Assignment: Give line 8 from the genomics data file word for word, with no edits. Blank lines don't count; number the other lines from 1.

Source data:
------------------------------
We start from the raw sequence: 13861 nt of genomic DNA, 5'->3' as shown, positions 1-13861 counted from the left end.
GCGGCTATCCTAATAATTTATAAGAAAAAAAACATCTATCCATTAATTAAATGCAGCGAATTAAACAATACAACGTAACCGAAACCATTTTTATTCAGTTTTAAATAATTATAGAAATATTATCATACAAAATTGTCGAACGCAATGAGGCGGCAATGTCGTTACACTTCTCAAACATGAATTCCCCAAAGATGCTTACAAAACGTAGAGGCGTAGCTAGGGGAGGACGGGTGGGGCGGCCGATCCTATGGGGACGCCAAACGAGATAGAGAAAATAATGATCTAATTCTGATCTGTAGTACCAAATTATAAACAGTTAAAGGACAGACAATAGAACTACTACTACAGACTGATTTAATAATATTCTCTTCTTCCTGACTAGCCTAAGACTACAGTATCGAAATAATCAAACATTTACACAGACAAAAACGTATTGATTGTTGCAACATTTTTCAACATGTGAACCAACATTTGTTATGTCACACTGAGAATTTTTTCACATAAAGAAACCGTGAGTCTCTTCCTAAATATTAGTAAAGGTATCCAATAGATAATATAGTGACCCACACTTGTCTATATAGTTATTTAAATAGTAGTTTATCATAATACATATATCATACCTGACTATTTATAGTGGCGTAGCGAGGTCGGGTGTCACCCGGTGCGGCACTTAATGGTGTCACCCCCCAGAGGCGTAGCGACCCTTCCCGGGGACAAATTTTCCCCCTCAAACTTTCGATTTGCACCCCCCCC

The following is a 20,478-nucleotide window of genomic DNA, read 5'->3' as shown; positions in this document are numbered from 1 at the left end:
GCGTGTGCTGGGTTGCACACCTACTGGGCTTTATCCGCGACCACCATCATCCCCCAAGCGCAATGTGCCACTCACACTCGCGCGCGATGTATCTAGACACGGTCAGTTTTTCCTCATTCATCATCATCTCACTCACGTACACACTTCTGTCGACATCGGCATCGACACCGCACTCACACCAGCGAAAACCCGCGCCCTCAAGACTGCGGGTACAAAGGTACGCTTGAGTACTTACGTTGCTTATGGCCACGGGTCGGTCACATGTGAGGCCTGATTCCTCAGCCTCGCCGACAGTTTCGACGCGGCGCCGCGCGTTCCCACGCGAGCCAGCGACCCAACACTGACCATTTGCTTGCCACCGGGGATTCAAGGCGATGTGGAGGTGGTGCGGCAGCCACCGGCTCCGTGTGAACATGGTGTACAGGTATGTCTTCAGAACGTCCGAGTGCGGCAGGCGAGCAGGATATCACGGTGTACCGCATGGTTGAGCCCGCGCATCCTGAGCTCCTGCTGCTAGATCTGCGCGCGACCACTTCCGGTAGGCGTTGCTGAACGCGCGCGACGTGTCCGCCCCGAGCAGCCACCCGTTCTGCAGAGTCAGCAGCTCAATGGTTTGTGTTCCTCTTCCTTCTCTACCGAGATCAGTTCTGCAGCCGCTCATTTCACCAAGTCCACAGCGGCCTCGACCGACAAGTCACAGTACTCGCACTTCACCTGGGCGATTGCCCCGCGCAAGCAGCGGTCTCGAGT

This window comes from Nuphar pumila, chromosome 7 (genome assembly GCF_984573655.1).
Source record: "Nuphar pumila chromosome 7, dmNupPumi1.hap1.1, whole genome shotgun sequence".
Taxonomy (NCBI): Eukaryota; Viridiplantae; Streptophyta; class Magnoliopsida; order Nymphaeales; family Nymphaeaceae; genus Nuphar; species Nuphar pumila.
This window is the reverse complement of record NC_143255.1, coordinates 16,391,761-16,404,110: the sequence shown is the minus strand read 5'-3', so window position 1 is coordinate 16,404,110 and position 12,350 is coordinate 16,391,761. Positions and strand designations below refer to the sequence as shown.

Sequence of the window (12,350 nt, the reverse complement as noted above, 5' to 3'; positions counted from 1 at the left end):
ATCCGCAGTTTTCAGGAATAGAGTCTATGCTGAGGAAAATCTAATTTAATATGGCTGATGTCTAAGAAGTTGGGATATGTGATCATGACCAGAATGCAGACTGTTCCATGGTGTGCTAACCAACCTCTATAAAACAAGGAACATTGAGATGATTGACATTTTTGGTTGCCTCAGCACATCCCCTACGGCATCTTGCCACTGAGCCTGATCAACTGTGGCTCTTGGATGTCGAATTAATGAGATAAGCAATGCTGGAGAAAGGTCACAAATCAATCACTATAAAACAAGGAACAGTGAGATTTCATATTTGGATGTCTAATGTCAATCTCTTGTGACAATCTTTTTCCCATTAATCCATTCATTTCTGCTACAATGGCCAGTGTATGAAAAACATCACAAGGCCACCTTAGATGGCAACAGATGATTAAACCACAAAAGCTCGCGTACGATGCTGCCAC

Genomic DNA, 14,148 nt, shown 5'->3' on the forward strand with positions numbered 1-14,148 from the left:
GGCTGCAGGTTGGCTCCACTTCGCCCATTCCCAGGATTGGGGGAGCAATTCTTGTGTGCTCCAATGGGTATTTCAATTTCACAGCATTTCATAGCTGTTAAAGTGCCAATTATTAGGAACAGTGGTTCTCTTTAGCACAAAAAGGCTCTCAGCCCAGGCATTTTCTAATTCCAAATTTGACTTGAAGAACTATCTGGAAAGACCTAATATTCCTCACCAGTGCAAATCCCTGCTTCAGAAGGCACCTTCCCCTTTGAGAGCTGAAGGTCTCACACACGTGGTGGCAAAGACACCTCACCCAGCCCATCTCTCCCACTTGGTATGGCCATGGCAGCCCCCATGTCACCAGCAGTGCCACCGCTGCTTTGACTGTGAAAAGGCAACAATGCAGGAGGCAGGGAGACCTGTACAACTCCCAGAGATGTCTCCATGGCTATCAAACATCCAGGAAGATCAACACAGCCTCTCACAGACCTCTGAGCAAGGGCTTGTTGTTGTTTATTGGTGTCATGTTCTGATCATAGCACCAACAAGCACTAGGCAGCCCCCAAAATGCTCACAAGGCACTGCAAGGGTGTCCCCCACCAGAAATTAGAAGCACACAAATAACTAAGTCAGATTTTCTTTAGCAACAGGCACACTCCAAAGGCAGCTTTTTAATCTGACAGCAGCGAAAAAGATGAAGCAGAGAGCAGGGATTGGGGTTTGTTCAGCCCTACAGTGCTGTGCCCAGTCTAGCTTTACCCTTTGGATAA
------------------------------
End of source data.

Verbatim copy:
This window is the reverse complement of record NC_143255.1, coordinates 16,391,761-16,404,110: the sequence shown is the minus strand read 5'-3', so window position 1 is coordinate 16,404,110 and position 12,350 is coordinate 16,391,761. Positions and strand designations below refer to the sequence as shown.